In a recent Ontario labour arbitration case, an employee was exempted from an employer’s policy requiring employees to self-isolate due to COVID-19 if they travelled from the United States to Canada. The employee lived in the U.S. and crossed the border every day to work in Ontario.
Employee Unable to Work Due to Employer’s Policy
The employer is situated in the City of Sault Ste. Marie, Ontario, in the District of Algoma. It manufactures steel and steel products. The employer has 2,850 employees at its Sault Ste. Marie site, 2,200 of whom belong to a union.
The unionized employee had been employed by the employer since 2017 as a machinist apprentice. He is a dual Canadian and American citizen and lives in Chippewa County in Northern Michigan on the American side of the border with Canada. During his employment, he had been crossing the border to attend work at the start of his shift and to return home at the end of each shift.
After the onset of the COVID-19 pandemic, the Canadian government enacted an emergency order pursuant to its authority under s. 58 of the federal Quarantine Act. Under the order, individuals who enter Canada from the United States must self-isolate for a period of 14 days. However, regulations enacted under the order exempt certain categories of persons who must cross the border regularly to go to their normal place of employment. The employee fell within the exemption and was therefore not required by the government order to self-isolate if he crossed the border to attend work.
However, the employer implemented a policy that any of its employees who crossed the border must isolate for 14 days before attending work. The employer stated that it implemented the policy on March 16, 2020, in consultation with Algoma Public Health and in due consideration of its obligation under s. 25(2)(h) of the Occupational Health and Safety Act to take every reasonable precaution for the protection for its employees.
This proved problematic for the employee because he lived with his two young children in the United States and the children were not entitled to cross the border to be with him while he was in Canada under a custody agreement. As a result, the employee had to choose between living in Canada to pursue his employment or to continue living in the United States to be with his children. He had chosen to maintain his custody arrangement with his children and had therefore been unable to work since March 17, 2020.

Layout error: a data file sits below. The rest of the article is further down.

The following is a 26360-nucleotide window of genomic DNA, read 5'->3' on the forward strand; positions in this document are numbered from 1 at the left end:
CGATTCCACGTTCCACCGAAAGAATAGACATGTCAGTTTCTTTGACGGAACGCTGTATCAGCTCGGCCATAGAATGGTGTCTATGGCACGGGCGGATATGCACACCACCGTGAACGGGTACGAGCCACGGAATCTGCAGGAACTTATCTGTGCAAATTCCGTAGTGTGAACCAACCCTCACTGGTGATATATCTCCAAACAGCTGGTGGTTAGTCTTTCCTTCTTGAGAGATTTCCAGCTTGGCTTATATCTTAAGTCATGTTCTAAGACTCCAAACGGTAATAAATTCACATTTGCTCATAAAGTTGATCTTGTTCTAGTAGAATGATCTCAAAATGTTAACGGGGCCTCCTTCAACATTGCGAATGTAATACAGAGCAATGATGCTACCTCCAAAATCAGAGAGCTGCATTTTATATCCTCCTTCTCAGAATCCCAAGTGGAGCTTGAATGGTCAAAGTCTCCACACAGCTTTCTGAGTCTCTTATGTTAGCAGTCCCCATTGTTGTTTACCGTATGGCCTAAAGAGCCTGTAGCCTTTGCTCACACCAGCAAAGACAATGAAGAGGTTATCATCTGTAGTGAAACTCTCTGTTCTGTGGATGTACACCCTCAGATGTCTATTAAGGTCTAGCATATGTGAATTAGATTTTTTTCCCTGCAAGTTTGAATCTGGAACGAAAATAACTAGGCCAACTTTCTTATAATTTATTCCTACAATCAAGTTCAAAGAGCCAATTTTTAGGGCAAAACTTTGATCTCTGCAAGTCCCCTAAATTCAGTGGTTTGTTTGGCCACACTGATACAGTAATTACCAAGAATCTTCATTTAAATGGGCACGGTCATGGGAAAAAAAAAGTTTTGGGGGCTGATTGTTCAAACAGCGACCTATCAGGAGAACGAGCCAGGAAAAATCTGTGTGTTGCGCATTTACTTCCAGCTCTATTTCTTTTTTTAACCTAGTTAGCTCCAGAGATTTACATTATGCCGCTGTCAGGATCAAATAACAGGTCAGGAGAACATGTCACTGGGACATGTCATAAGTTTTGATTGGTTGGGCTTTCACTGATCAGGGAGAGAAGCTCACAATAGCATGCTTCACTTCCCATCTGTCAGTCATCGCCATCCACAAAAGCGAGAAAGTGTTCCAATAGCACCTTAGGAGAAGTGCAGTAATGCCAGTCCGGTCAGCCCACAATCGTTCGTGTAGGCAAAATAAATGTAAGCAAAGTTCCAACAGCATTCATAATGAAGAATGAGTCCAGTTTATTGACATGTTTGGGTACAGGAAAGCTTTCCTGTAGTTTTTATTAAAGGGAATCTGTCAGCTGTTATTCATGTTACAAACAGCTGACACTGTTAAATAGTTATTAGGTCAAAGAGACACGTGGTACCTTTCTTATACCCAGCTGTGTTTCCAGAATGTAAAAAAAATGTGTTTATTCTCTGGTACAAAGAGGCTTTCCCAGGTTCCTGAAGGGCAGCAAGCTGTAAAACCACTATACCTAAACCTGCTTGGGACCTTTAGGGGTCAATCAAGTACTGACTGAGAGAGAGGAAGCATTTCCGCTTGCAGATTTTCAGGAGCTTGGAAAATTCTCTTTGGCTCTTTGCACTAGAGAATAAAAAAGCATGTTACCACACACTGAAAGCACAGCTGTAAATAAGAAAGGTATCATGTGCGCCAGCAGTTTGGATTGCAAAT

The employer acknowledged that the application of its policy had resulted in a very difficult situation for the employee but that it did not see any alternative to maintaining the health and safety of its employees and the viability of its operation during the pandemic. The employer acknowledged the existence of s. 5(1) of the Ontario Human Rights Code, which guarantees every employee the right to equal treatment in employment without discrimination on the basis of enumerated categories, including family status. However, it asserted that it could not be required to accommodate the employee’s family situation beyond the point of undue hardship and that no accommodation short of undue hardship was available in the circumstances.
The union representing the employee asserted that given the federal regulations exempting the employee from the self-isolation order, the employer was without authority in requiring employees crossing the border to work to self-isolate. The union further argued that the policy was not being applied in a reasonable way. Finally, the union asserted that the policy was unreasonable as the employer had not made sufficient accommodations that would have allowed the employee to work.
Decision: Employee Excused from Employer’s Policy
The arbitrator stated:
“The Covid 19 pandemic presents all of us with extraordinary challenges which are unprecedented. The condition is highly contagious and although the majority of those afflicted with the virus do recover, anyone following the news today is aware that Covid 19 can be life threatening to people of any age and certainly may have long term impact on the health of those afflicted, even when it is not fatal. […]
In this unusual case, the policy has forced [the employee] to make the difficult choice of having access to his two young children or to make a living. In my view it was not reasonable to have forced [the employee] to make this choice without determining whether there are conditions in which [the employee]’s ability to work while living in Chippewa could be accommodated.”
As a result, the arbitrator determined that in order to balance the competing legitimate rights of the employee and the obligations of the employer, the employer must allow the employee to work without requiring him to self-isolate.
However, the arbitrator added that the employer would also be free to assign the employee to work which it deemed necessary to minimize the safety risk and to wear protective equipment and follow other health measures.
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